contrary to the usual practice, the Swiss authorities never asked
the Swiss Embassy in Ankara to verify the authenticity of the document.
3.1 The author
claims that his forcible return to Turkey would constitute a violation
of Switzerland's obligations under the Convention, since in view of
the reasons that motivated his departure from Turkey, there are substantial
grounds to believe that he would risk imprisonment, torture and even
extrajudicial killing upon return.
State party's observations on the admissibility and merits of the
4.1 The State
party did not contest the admissibility of the communication and made
observations on its merits in a letter dated 13 August 1998.
4.2 The State
party informs the Committee of the discrepancies which the authorities
have found to exist during their interviews with the author. The State
party notes, for example, that his account of the order for mountain
shoes for PKK soldiers is strewn with contradictions and inconsistencies.
These relate to an essential point of the communication, namely, the
grounds for the persecution to which the author was allegedly subjected
by the authorities of his country. The State party also considers
that the statements by the author regarding the circumstances in which
he allegedly received the order for shoes cannot be reconciled with
the situation with which members of the PKK are faced. It does seem
surprising, at the very least, that a member of a terrorist movement,
at war with the current regime, which has mobilized the main forces
of the country against it, would arrive one day at the home of strangers
and ask them to support the armed struggle, in broad daylight and
without taking the slightest precaution. To accept the author's version
would be to ignore that the PKK must have instituted a whole system
of security measures, such as strategies for identifying its members,
in order to safeguard their lives so as to continue the armed struggle.
In this regard, it is interesting to note that, by the author's own
account, it is well known that the secret police and its informers
are present in all areas of civil society. A genuine PKK member could
not be ignorant of this fact and would not have rashly exposed himself
to danger as the author claims.
4.3 The State
party finds it astonishing that an individual suspected by the police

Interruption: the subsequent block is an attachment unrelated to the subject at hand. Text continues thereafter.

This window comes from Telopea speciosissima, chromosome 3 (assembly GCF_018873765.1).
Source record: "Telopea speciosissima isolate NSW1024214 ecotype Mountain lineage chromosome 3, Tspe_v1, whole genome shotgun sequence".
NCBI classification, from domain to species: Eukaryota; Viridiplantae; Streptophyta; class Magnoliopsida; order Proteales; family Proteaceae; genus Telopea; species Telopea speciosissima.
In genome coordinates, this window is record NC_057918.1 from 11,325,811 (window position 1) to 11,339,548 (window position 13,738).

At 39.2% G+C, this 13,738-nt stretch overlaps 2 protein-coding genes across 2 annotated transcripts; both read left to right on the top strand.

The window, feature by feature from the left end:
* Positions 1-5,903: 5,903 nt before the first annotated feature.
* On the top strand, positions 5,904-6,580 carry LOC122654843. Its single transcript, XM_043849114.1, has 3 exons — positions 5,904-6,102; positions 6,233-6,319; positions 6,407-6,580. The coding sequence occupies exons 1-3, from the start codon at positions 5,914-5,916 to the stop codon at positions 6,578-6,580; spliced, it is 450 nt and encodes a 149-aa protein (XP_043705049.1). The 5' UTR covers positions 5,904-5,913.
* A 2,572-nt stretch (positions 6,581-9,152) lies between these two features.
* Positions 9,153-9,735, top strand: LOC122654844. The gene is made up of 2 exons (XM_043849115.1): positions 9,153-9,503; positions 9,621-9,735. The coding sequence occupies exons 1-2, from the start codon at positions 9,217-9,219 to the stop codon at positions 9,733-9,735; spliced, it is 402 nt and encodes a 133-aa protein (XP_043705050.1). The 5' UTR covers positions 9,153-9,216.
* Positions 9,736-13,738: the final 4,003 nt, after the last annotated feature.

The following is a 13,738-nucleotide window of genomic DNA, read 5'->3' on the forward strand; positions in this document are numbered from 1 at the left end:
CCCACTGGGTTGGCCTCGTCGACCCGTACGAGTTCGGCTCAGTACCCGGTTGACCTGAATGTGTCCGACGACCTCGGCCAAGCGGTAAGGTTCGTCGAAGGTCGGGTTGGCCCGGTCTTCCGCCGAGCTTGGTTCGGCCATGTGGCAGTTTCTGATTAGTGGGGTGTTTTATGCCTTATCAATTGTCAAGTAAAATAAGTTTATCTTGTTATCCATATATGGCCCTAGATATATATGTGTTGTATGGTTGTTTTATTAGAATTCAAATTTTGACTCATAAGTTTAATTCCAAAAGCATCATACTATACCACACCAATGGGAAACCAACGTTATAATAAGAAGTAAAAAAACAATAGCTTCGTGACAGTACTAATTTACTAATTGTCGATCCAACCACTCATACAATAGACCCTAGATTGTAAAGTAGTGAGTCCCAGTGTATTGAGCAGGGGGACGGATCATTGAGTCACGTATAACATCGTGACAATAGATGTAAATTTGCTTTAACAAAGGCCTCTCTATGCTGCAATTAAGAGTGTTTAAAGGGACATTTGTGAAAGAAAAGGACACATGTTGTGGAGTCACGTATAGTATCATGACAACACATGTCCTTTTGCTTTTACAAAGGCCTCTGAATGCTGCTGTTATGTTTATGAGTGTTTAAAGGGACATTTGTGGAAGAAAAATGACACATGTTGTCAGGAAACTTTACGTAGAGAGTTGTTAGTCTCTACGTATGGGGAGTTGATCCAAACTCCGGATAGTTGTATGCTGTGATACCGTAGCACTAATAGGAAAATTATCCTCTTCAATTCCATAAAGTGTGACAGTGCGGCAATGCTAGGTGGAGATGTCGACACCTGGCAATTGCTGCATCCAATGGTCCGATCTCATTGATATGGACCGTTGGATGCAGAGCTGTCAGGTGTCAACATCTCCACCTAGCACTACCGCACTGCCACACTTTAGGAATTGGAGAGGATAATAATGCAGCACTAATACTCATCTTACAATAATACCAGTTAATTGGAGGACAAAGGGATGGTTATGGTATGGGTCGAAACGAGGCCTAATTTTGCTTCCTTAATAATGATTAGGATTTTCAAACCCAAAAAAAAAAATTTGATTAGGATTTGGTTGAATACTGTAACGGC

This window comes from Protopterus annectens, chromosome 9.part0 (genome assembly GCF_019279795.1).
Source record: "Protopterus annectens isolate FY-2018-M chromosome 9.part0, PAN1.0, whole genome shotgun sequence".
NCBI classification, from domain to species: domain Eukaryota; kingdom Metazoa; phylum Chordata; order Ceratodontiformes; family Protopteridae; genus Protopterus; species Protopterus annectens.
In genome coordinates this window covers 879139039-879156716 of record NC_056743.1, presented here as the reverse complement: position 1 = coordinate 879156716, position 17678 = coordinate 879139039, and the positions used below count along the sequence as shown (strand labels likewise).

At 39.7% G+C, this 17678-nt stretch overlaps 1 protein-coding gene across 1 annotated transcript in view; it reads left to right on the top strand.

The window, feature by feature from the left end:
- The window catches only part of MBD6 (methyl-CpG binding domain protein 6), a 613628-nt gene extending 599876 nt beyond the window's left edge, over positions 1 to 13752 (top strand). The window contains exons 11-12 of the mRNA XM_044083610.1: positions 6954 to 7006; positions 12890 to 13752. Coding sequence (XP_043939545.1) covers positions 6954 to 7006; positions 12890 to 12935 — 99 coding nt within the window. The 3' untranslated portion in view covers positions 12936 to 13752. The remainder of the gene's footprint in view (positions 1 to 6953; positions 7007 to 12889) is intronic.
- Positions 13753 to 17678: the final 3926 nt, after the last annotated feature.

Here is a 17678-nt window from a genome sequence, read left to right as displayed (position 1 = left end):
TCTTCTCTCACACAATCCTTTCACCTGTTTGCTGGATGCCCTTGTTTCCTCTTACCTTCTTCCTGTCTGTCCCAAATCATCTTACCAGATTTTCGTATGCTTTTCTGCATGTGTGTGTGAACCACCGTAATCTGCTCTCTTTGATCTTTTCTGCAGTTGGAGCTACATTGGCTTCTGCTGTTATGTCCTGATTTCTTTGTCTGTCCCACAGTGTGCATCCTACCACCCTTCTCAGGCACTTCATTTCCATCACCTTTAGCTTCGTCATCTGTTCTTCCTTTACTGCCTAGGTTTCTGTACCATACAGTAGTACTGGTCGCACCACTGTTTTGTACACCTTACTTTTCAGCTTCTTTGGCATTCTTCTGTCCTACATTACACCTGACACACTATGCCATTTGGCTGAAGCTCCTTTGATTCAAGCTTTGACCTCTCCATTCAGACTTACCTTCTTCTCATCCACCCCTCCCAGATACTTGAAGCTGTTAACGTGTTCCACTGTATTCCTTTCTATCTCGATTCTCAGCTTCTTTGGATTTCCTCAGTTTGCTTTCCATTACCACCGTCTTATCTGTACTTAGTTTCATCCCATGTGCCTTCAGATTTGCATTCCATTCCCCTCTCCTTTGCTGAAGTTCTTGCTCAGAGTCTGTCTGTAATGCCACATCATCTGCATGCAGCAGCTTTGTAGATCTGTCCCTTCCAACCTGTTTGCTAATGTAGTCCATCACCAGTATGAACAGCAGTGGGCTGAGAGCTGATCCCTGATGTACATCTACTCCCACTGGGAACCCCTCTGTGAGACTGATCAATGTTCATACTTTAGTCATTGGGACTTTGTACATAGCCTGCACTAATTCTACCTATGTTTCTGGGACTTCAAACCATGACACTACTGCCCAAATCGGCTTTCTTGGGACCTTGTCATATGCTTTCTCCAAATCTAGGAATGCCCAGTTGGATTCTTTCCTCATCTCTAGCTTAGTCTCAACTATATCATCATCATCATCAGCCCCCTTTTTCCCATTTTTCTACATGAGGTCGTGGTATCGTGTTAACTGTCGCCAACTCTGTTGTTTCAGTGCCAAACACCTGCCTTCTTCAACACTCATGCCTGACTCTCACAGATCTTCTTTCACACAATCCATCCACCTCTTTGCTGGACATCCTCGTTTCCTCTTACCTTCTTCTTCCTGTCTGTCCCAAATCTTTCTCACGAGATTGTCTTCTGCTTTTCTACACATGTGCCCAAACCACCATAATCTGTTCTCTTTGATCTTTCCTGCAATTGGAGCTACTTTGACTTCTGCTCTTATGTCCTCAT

in August 1994 of having given support to the PKK should spontaneously
accept, at the beginning of 1995, a stranger's suggestion that he
should produce shoes for the movement, without for a second imagining
that the security services might have been trying in this way to confirm
their suspicions about him.
4.4 The State
party also contests the reality of the proceedings instituted by the
police against the author. The author stated that his father had also
made shoes for the PKK; however, the father was never subjected to
any criminal prosecution for participation in terrorist activity,
but was only arrested and interrogated with regard to his son. The
leniency shown by the Turkish authorities to the author's father is
completely inexplicable. Even if the cousin did not denounce the author's
father, the fact remains that the father also made shoes for the PKK
or at least allowed them to be made in his workshop. Thus, the father's
behaviour would doubtless have justified the opening of a criminal
investigation against him since he had, as the owner of the workshop,
given his support to a terrorist movement. In fact, the father has
never been bothered on these grounds by the national authorities.
the author stated that his cousin had been sentenced to five years'
imprisonment and that he had informed the police that the author had
made the shoes. However, the author has never produced an extract
from the judgement in question, which, if it had really existed, could
have proved that he had been his cousin's accomplice.
regard to the future persecutions to which the author would allegedly
risk being exposed on returning to his country, the State party informs
the Committee that, following the request of the ODR dated 3 April
1998, the Swiss embassy in Ankara made inquiries regarding the situation
of the author in Turkey. By letter of 21 April 1998 the embassy confirmed
that the police had no political file on the author and no record
of his having committed a criminal offence, that he was not wanted
by the police or the armed special police at the national or local
level and was not prohibited from holding a passport.
4.7 On the
basis of this recent information, the author could surely no longer
seriously maintain that the letter from the Office of the Public Prosecutor